As she says here, we say his name lest we forget. We say his name in order to allow others to grieve with us. For all of those grieving, never be afraid to speak their names, or to speak up about what you need as you grieve. There are many on that path with you who will understand.

Hair and Loss

Warning: language

I’m losing a lot of hair. I mean, a lot. Way more than seasonal. The last couple weeks, when I brush my hair, there’s enough to over-fill my hand. Enough you can’t see the brush. During the day I can run my fingers through my hair and come out with handfuls. I find hair everywhere.

Our cat caught a dragonfly and stored it in the bathroom. It might have survived, there on the mat, if not for the hair wrapped around it. I tried for several minutes to unwind my hair from the dragonfly, feeling oddly teary.

So I did what anyone would do and went to the internet. Two things immediately came up.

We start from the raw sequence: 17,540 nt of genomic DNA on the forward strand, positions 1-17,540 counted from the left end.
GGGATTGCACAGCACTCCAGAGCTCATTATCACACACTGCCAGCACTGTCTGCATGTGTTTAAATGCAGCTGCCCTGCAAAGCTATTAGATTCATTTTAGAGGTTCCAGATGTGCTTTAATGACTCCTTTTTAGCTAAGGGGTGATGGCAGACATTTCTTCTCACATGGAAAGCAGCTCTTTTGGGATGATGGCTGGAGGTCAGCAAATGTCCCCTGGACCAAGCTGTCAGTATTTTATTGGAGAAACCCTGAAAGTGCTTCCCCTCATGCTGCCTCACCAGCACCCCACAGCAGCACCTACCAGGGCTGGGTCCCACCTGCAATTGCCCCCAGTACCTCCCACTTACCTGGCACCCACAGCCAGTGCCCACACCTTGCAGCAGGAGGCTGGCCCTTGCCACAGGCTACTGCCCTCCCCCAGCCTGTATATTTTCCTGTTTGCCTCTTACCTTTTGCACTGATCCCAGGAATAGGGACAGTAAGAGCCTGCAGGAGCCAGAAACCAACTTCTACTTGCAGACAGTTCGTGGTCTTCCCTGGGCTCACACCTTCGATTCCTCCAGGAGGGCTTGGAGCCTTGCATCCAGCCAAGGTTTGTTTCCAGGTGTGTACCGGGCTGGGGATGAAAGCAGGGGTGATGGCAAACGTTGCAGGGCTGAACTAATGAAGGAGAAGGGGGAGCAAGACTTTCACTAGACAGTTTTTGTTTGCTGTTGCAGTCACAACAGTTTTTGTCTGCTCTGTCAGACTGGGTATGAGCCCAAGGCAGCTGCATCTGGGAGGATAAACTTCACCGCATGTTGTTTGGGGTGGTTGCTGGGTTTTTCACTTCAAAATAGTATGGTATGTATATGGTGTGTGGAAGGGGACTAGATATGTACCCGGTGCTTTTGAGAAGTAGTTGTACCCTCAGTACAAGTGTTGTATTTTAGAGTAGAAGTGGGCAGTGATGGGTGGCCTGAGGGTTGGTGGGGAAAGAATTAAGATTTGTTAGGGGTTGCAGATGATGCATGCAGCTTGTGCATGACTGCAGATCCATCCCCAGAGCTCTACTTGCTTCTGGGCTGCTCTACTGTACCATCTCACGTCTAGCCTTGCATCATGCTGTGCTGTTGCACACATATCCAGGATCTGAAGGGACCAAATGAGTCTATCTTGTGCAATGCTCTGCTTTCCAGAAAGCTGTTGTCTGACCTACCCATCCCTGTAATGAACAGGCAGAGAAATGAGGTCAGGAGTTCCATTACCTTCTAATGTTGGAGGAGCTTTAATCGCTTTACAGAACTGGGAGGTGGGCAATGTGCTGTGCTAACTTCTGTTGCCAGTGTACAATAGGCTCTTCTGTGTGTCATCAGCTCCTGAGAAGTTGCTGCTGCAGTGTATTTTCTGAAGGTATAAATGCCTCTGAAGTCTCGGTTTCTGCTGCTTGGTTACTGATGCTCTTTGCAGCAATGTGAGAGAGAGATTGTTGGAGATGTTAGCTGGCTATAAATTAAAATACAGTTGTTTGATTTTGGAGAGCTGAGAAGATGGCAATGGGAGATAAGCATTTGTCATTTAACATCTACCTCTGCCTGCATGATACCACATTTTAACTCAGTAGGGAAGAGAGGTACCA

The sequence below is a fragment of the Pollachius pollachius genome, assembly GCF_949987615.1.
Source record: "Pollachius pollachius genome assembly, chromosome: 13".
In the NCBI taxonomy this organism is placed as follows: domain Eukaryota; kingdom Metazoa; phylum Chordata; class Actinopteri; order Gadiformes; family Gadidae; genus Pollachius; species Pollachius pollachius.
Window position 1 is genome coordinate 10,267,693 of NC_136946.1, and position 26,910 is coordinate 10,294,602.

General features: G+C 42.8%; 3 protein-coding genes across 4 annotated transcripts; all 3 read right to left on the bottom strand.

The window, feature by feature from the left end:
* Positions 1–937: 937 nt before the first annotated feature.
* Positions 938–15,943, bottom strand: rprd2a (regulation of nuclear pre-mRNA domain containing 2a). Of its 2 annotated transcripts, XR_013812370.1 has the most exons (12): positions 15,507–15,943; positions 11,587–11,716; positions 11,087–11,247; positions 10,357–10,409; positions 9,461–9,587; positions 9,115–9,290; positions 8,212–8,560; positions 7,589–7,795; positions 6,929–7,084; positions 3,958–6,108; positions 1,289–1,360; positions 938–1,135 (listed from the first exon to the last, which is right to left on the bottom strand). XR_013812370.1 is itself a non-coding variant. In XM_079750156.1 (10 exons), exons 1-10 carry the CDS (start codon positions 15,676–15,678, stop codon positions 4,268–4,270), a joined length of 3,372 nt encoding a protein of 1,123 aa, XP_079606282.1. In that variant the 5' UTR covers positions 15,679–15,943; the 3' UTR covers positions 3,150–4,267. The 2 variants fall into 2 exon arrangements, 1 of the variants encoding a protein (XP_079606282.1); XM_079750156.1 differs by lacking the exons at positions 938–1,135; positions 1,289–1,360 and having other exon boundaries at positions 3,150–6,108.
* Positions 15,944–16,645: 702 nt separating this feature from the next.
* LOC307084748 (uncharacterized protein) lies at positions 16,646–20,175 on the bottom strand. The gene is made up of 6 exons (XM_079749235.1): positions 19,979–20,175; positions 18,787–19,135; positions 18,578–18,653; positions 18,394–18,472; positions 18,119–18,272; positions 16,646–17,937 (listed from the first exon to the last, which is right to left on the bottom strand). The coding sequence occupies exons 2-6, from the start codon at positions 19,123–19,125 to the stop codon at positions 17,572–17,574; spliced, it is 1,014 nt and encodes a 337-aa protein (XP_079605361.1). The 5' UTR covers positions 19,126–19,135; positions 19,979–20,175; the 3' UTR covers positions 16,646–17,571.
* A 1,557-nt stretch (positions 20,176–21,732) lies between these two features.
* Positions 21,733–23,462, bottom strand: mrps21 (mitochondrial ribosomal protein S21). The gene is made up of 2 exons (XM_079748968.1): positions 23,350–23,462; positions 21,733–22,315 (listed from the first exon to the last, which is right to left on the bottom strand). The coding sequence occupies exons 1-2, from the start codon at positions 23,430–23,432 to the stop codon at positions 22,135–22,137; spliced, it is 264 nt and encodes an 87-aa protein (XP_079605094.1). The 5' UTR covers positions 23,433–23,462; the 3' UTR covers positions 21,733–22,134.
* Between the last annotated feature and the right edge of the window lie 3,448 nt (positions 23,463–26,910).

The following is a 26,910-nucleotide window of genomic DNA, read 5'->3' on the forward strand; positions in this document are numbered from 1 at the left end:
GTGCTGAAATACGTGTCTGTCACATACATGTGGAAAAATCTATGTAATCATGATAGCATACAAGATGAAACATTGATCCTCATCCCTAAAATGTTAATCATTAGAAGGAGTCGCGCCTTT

Extreme hair loss several months after an emotional shock or trauma.

Health reasons such as something going on with the thyroid.

I decided to call the doctor and get my thyroid tested, because, after all, that first reason didn’t apply to me.

And then, one word. One punch to the gut. One breathless, all-encompassing weight on the heart.

Sam.

Eight months ago a lot of people went through an emotional shock.

The world lost a world-class kayaker.

A community lost a member.

Parents lost a child.

A brother was lost.

A friend was lost.

Last week someone posted a video of Sam on Facebook. He was being interviewed prior to kayaking a river in Kyrgyzstan. He was serious and focused. But right before the camera moved on, he smiled that famous Sam grin. I watched the video in sadness, but that unexpected grin for those few seconds made it all raw again.

So I’m losing hair and now I’m mad at myself. What right does my body, my soul, have, to claim emotional trauma or loss that makes your hair fall out?

I wasn’t his mother.

I wasn’t his sibling.

They’re the ones who wear that soul-deep grief. They’re the ones whose hearts will never fully heal. I actually thought to myself, you don’t have the right to that kind of grief.